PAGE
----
1. Finally it is intermixed with faith.
If all you have is remorse for sin then you would end up being simply like Judas. He was deeply remorseful for what he did but he did not put his trust I Christ, who alone could save him and forgive his sin.   Someone said: “Spiritual sorrow will sink the heart if the pulley of faith does not raise it. As we much feel our sting, so we must look up to Christ our brazen serpent. That weeping is not good which blinds the eye of faith.”  

C. Jesus warns us of eternal judgment.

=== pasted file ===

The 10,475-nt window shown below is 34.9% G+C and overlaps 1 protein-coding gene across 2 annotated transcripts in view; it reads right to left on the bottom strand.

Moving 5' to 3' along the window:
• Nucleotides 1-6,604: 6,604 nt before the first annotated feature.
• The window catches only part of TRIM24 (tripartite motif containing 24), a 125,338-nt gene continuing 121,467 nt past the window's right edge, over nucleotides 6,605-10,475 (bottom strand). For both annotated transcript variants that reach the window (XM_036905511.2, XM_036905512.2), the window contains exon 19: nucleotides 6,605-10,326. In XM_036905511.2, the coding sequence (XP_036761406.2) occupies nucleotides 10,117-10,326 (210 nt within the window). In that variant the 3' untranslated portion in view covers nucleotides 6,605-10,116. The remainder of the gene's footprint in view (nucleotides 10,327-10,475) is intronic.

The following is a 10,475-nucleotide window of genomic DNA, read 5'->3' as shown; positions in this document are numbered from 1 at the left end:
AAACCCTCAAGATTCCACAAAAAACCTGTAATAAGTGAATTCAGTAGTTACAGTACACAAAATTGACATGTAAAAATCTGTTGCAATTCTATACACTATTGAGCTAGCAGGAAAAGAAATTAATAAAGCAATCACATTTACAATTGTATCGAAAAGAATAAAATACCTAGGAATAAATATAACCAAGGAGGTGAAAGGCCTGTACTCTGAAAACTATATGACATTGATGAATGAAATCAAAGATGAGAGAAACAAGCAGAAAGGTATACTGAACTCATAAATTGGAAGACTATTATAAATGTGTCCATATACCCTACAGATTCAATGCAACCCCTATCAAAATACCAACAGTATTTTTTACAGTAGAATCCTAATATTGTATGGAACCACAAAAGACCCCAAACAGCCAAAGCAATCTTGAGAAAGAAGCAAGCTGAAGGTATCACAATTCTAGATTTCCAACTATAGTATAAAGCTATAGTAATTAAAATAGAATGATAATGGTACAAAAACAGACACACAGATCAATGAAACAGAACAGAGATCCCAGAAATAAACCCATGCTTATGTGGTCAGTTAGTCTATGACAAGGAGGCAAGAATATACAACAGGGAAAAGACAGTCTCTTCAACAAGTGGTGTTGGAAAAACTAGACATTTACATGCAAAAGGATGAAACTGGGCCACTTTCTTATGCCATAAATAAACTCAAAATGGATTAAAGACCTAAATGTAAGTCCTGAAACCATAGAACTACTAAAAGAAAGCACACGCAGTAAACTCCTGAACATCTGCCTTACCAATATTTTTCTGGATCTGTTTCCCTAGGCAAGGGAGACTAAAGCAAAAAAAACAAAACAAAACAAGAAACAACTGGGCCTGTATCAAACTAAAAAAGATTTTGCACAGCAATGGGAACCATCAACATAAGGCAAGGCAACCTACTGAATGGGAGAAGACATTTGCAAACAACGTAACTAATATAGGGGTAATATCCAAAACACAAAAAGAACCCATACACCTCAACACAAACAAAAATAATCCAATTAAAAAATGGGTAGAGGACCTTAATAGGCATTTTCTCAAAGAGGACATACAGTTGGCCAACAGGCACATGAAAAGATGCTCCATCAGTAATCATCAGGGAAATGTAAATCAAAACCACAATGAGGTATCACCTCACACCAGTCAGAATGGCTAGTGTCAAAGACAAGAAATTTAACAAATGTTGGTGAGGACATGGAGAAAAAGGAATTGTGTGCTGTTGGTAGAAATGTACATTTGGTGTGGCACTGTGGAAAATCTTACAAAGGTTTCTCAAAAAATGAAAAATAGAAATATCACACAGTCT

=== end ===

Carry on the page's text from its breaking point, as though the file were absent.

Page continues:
Christ repeats the warning twice, word for word: Luke 13:3  No, I tell you; but unless you repent, you will all likewise perish. … 5  No, I tell you; but unless you repent, you will all likewise perish."   Ideas from Spurgeon:   Someone will object and say that this is not true that all will die in the like manner, let us not forget that some of us may actually perish in the same identical manner. You have no reason to believe that you may not also suddenly be cut off while walking the streets. You may fall dead while eating your meals — how many have perished with the staff of life in their hands!   But before being quick to say that not all who do not repent will perish in the same manner, perhaps we should take a second look at that phrase, “likewise perish.” There are elements where the unrepentant will likewise perish:   They too will surely perish. Death is an appointment we all have to keep. (Heb 9:27 It is appointed for man to die once, and after that comes judgment.)  There is no escape here for any individual.   They too will not be able to resist the time of their perishing. Bribe the physician with the largest fee, but he could not put fresh blood into your veins; pay him in masses of gold, but he could not make the pulse give another throb. There is no human that can stand against death, the irresistible conqueror of men. When it shall come to us as it did to them, it shall come with power, and none of us can resist.   They too will perish with its attending terrors. If we are not in Christ, we will die unprepared and death will be an awful and tremendous thing.   They too will perish eternally and painfully. Because Jesus knew what their real hearts were and their ultimate destiny, perhaps this is what Jesus was referring to. If you do not repent, you too are going to die and in addition to that you are going eternal damnation.